SAN FRANCISCO (Reuters) – Financial services startup Ghost Financial announced a first round of investment on Tuesday as it rolls out banking-like products in the growing industry of “ghost kitchens,” restaurants dedicated to serving customers. customers through food delivery apps.
Ghost, based in Austin, Texas, said it raised $2.5 million from investors including HOF Capital, 305 Ventures, Hustle Fund and Active Capital. The company provides small businesses operating shadow kitchens with insurance, loans, credit cards and other financial products.
As food delivery grew in popularity during the pandemic, many ghost kitchens sprung up to meet the demand. They are separate from sit-down restaurants and focus on delivery only. Start-ups often buy their inventory with cash, check or debit card, rather than credit, hampering their growth, said John Meyer, managing director of Ghost Financial.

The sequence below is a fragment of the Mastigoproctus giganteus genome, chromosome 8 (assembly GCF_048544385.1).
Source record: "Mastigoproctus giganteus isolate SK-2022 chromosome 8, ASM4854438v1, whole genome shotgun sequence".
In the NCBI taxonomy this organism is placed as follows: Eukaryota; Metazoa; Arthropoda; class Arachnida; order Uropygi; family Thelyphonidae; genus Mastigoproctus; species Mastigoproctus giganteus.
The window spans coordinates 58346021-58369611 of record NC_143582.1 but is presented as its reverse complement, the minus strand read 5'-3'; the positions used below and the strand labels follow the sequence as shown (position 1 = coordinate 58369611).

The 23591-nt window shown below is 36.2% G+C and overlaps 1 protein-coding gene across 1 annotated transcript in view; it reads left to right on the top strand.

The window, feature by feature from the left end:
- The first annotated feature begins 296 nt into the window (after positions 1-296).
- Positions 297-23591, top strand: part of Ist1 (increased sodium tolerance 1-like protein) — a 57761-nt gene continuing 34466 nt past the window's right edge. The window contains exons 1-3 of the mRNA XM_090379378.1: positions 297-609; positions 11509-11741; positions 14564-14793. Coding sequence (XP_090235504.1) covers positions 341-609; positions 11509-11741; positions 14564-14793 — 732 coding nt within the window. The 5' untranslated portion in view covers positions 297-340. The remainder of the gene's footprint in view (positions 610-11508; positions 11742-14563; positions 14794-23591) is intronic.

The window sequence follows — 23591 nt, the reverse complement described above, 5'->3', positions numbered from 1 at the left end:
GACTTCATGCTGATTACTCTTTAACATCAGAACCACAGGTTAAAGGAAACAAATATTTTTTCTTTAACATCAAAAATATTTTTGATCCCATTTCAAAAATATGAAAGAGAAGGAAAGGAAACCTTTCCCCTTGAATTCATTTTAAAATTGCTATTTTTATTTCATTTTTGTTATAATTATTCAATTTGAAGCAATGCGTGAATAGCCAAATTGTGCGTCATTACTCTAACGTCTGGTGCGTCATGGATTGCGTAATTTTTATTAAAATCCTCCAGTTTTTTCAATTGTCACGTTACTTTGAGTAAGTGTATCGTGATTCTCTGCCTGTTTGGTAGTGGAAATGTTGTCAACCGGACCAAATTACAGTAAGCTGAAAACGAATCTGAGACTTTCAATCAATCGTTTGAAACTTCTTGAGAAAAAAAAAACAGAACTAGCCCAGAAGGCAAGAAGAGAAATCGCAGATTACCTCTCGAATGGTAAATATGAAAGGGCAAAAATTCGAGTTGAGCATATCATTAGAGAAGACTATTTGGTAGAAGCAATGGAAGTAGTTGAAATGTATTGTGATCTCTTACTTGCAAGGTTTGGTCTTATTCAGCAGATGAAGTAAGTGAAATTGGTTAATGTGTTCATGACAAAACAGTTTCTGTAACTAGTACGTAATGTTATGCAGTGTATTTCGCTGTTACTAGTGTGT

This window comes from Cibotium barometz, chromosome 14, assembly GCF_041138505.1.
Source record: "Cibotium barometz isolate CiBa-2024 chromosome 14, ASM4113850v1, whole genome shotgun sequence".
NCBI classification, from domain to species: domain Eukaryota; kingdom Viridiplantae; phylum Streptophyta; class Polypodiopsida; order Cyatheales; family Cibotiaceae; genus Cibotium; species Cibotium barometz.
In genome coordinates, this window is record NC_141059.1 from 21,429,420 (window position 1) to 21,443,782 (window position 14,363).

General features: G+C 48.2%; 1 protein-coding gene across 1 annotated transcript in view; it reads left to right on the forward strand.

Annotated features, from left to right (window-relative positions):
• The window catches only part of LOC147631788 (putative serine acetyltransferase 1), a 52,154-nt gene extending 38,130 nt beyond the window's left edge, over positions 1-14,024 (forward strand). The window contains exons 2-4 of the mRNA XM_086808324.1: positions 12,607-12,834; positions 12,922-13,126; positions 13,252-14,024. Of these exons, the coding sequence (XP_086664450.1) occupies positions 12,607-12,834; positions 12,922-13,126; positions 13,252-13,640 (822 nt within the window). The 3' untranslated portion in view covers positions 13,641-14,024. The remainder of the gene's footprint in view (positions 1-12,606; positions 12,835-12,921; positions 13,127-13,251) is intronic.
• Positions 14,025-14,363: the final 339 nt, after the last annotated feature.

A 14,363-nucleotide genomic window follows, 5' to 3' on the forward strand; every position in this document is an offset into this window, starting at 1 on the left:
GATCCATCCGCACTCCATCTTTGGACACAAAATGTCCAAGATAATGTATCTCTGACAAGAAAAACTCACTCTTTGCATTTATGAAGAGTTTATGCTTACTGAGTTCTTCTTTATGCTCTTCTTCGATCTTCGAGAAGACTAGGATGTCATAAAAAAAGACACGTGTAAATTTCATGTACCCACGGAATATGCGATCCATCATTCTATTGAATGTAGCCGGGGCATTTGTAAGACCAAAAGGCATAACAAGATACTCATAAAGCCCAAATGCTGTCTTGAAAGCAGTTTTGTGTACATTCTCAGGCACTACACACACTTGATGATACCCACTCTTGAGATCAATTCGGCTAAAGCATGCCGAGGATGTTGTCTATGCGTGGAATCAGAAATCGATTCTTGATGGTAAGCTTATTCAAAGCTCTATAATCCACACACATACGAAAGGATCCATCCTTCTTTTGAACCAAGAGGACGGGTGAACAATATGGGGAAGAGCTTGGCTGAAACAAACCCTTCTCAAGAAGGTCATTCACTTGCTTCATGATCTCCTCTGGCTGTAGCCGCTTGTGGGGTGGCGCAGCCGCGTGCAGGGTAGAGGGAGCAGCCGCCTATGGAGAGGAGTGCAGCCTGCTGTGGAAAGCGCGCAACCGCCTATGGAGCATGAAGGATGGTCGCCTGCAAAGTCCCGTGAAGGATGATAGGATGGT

“What seems to be missing is a very clear banking and financial layer to support the ghost kitchen industry,” Meyer said.
Large restaurant groups such as Wingstop Inc have also embraced shadow kitchens in recent years, spurred by falling upfront costs and industry labor expenditures, Reuters reported.
Although the popularity of food delivery has taken off during the pandemic, there’s no sign the trend is abating, Meyer said, noting that some popular personalities such as YouTube star MrBeast have started to dabble in ghost kitchens.
(Reporting by Julia Love in San Francisco; Editing by Matthew Lewis)